On August 13, 2019, the Office for National Statistics (ONS) released Labour market data for the period April -June 2019. It reported that the UK has achieved a joint-highest employment rate on record after the beginning of comparable records in 1971. UK employment rate for April to June 2019 period was estimated at 76.1%. The unemployment rate was estimated at 3.9%, slightly lower than 4.0% from the year-ago period, although on a quarter-on-quarter basis, the unemployment rate increased by 0.1 percentage point. The UK economic inactivity rate touched a joint record low of 20.7% during the period April -June 2019.
Meanwhile, Pound pared some losses on August 12, which was realised during the first week of the month of August and traded higher in the market session on August 13. Post strong wage and employment data released by the Office for National Statistics, we have witnessed some gain in Sterling against major currencies.
Labour market data is not likely to have a very substantial impact on the Pound or monetary policy decision as the Bank of England’s hands are tied against uncertainties related to UK’s withdrawal from the EU bloc.
Brexit related uncertainties weigh heavily on sterling, and it will continue to put pressure on it. The currency is falling since Boris Johnson made a statement to take Britain out of the European Union with or without a deal. In the month of July 2019, the Sterling plunged more than 4.0%, the highest decline since October 2016. Since the Brexit referendum took place on June 2016, sterling has given up more than 16% of its value.
Therefore, the movement in sterling is not much dependent on the labour market data and the associated risk is skewed to downside vs the Euro and Dollar with disorderly Brexit very much in sight. The latest wages and employment data would in normal times make the Bank of England prepare the market for a round of rate hikes. However, with British economy sliding gradually, due to Brexit related fog, the economy needs a stimulus. There is a greater possibility that a rate cut will follow Britain’s divorce from EU on October 31, 2019, and this is likely to be debated at the next BoE meeting.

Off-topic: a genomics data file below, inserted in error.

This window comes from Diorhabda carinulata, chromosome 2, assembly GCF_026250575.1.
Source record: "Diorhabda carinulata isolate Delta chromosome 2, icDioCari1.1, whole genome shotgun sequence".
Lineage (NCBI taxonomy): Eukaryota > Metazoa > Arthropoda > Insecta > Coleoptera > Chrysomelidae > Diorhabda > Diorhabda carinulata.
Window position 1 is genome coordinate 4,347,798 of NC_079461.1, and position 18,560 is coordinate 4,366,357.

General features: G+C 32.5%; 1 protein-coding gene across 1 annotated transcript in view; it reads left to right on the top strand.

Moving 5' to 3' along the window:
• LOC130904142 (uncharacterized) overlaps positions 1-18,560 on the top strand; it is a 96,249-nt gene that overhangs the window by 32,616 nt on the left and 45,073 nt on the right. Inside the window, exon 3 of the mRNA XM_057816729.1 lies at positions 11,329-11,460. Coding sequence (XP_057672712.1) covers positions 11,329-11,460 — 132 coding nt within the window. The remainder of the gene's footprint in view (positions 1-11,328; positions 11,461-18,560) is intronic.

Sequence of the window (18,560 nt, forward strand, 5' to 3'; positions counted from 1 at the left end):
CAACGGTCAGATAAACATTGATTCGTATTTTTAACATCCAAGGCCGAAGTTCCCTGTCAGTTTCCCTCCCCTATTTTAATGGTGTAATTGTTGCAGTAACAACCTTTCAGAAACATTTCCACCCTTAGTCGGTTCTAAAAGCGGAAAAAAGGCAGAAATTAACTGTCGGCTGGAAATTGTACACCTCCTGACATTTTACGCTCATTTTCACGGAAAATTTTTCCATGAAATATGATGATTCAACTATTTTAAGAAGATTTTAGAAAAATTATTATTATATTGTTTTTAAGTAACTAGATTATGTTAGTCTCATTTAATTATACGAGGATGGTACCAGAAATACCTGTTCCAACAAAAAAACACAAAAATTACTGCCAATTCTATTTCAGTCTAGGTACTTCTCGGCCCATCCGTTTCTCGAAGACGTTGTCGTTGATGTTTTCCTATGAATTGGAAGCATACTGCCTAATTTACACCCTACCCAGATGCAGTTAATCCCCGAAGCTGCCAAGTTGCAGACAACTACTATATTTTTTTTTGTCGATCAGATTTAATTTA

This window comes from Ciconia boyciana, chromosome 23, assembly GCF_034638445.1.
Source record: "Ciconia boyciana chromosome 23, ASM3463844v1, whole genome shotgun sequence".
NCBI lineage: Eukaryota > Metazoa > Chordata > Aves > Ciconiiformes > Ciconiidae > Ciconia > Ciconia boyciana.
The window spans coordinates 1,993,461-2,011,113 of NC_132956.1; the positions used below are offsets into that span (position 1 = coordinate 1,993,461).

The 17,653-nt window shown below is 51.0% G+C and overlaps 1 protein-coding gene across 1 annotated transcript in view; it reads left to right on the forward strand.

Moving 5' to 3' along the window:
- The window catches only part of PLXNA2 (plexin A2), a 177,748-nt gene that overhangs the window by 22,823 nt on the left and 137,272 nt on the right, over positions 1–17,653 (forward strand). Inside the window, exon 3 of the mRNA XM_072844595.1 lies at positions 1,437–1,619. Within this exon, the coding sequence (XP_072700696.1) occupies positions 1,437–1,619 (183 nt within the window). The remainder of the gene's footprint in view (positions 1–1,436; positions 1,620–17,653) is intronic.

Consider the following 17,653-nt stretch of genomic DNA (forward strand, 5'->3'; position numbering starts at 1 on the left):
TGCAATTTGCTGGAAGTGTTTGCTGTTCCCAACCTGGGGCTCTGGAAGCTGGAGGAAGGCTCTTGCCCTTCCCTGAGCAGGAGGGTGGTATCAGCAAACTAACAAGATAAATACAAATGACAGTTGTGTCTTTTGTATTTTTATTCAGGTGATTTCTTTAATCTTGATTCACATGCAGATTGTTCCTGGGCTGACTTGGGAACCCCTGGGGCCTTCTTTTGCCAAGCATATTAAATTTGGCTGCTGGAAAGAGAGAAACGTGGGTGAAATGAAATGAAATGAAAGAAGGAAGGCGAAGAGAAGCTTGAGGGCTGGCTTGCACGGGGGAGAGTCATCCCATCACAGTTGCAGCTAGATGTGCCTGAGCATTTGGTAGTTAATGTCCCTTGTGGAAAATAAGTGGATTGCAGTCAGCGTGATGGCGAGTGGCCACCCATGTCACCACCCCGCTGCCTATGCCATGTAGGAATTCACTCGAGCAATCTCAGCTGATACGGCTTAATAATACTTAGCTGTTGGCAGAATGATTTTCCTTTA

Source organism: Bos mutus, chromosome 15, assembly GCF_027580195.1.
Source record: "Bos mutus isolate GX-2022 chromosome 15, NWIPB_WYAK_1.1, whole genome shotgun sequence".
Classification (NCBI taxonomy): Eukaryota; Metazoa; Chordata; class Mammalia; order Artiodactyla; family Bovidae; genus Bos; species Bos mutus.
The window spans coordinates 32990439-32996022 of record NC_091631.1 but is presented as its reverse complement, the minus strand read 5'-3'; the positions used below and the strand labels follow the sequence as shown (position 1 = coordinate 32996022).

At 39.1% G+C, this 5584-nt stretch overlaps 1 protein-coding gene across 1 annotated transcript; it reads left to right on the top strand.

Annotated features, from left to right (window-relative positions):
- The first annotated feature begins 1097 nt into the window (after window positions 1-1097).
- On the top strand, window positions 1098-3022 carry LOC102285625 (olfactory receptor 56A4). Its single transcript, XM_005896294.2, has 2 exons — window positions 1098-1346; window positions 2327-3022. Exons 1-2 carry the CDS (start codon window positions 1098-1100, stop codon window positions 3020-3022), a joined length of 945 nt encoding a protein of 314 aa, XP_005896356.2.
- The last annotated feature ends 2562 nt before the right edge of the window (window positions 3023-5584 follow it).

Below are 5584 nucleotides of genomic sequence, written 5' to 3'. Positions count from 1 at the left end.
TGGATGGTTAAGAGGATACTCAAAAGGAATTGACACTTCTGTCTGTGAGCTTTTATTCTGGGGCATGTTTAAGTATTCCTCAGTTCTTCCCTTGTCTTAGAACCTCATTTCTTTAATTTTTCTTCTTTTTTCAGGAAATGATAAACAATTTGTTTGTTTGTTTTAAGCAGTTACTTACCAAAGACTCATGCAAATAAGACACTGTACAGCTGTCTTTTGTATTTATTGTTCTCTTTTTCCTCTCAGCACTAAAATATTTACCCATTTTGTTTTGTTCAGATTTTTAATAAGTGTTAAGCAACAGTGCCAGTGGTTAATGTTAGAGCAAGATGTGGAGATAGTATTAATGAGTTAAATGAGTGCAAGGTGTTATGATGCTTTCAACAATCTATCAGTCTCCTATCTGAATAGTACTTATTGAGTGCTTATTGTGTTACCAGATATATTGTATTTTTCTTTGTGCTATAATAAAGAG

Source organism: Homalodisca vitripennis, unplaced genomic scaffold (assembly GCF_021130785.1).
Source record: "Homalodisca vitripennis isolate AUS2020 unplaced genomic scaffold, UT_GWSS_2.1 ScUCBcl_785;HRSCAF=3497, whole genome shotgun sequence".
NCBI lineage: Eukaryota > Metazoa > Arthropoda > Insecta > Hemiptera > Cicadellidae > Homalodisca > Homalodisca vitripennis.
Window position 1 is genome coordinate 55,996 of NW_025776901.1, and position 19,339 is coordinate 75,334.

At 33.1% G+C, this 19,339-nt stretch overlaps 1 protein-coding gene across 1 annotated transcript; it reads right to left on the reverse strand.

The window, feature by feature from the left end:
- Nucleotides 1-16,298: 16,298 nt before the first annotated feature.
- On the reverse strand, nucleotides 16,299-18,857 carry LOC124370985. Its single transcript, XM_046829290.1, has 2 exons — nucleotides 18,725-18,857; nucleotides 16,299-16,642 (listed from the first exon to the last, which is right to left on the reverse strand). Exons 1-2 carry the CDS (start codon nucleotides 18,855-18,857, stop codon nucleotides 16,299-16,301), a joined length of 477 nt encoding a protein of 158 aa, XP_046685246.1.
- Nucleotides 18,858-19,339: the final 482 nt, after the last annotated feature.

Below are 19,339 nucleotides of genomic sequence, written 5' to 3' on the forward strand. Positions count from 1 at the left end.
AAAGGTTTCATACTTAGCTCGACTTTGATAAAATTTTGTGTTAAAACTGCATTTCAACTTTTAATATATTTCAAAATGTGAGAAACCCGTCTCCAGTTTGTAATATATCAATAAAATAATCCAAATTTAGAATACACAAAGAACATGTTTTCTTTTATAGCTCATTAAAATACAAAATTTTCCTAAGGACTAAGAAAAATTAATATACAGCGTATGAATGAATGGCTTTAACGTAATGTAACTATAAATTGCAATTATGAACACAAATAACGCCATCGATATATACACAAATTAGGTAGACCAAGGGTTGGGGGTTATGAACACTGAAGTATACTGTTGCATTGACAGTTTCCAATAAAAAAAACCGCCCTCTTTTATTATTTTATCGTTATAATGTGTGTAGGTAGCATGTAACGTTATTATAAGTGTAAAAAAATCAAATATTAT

On August 13, 2019, there was a preliminary hearing at the Court of Session in Scotland to prevent Brexit from happening without a deal on October 31. The legal challenge, which is backed by 70 MPs according to the media sources, proclaims that shutting down British Parliament to force through a no-deal Brexit would be unconstitutional.
The marginal move in the Sterling post job data released by the ONS will serve as reminder to financial market that British currency could still be swung by economic data despite largely remaining dependent on Brexit related uncertainties.
On July 04, 2019, we have seen a steep plunge in the Sterling against a basket of major currencies, as “Red Cross” hit the GBP/USD pair on July 04, the short-term moving average intersected the long-term moving average and started trading below its long-term support level. As on July 04, 10-day Exponential Moving Average (EMA) breached the 30-day EMA support level and since then Sterling is on a downward spiral in the forex market. “Red Cross” is a technical measure which indicates that asset has entered into a steep downtrend.
Also, the 14-day Relative Strength Index indicates a down-trend in the Sterling, as it entered an oversold zone; however, some of the August’s first-week losses have been recouped since the beginning of the second week of August 2019. However, when we analyse the RSI chart over the past one year, it reflects that number of times the currency pair has touched the lower base of RSI or crossed lower RSI, threshold was significantly higher than the number of time it has touched or crossed overbought RSI threshold, which reflects a bearish trend in the Sterling which could be prevailing for some more time.
US$ 1.1928 is a crucial support level for Sterling, and US$1.2350 is essentially a resistance. Any movement beyond these support and resistance levels could indicate a clearer direction in the short term. However, Sterling was trading substantially below its 90-day moving average, indicating a mid -term weakness.